When the storm hit, it was pretty
scary in downtown Jersey City. Then, for
three days, it was just eerie — no power, no
heat, shuttered stores and nameless shapes
with flashlights barely visible on dark sidewalks. The only sound came from a few gas
generators pumping filthy black water out
of first floor apartments and basements.
We were completely cut off.
On November 4, people waited in line to purchase gasoline in Lower Manhattan days after Superstorm Sandy hit; the wait ime was 40 minutes when purchasing smaller amounts in a gas can.
High tide under a full moon came
at 8:00 pm that Monday night. At the
time, my biggest concern was that the
power would go out and the pumps in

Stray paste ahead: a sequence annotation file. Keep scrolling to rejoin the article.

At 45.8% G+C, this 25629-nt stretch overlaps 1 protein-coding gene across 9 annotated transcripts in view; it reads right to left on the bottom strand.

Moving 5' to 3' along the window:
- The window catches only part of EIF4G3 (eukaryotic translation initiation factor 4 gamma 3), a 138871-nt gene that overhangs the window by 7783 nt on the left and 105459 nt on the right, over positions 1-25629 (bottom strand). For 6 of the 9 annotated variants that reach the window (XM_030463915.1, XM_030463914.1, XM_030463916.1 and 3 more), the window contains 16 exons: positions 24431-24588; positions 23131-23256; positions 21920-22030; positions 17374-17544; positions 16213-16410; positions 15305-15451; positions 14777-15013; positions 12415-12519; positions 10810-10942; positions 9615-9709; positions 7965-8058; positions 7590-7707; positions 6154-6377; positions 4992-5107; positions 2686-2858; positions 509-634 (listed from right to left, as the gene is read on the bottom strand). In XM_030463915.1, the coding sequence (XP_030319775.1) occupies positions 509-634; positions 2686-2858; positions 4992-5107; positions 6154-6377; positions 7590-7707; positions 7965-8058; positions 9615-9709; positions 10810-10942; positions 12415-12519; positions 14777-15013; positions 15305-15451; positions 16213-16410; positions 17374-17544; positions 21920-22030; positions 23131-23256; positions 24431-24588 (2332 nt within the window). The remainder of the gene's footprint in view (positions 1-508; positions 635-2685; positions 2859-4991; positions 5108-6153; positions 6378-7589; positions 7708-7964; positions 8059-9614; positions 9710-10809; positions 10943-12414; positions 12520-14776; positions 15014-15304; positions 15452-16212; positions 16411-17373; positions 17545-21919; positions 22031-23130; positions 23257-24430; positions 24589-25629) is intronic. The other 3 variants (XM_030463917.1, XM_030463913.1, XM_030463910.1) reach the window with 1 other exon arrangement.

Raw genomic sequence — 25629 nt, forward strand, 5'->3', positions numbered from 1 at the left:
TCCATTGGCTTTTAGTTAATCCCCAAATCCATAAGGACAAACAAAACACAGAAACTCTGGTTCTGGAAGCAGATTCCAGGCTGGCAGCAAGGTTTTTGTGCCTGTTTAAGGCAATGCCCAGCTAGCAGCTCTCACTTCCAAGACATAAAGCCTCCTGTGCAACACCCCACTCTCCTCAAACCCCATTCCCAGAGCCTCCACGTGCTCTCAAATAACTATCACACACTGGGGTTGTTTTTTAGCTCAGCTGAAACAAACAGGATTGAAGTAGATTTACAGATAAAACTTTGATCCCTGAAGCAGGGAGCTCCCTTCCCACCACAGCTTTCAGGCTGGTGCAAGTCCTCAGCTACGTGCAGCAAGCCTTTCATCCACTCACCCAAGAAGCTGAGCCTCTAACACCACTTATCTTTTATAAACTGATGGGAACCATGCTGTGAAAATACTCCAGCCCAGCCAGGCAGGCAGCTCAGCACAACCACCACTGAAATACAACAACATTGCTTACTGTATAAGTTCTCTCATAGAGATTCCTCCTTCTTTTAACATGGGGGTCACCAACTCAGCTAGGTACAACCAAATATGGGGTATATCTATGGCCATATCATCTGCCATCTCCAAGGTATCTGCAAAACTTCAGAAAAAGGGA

my downstairs bedroom would cease.
Then, a friend who lives two blocks
away called to say the Hudson River
was coming down our block and was
two houses from his. The power did
fail and our conversation was cut off.
He was soon at my door with his dog
I put my boots on and forced myself
to eat some cold chicken in case we had
to evacuate. We are about a half-mile
from the river and on slightly higher
ground than the waterfront areas, but
the water downstairs was coming up
faster than during previous storms. If
need be, we could get in the truck and
drive to higher ground. Luckily, the
river stopped rising.
Tuesday, not wanting to face the damp
cold, I stayed in bed for as long as pos-
sible — on my sofa actually, since my
real bed was destroyed. Then I left
the house to survey the destruction:
The foot bridge to Liberty State Park
was gone, trees were down and a giant
picture window had caved in on some-
body’s home. One man I spoke to told
me his tenants lost everything. Every-
where, people were unsuccessfully try-
ing to get cell phone signals.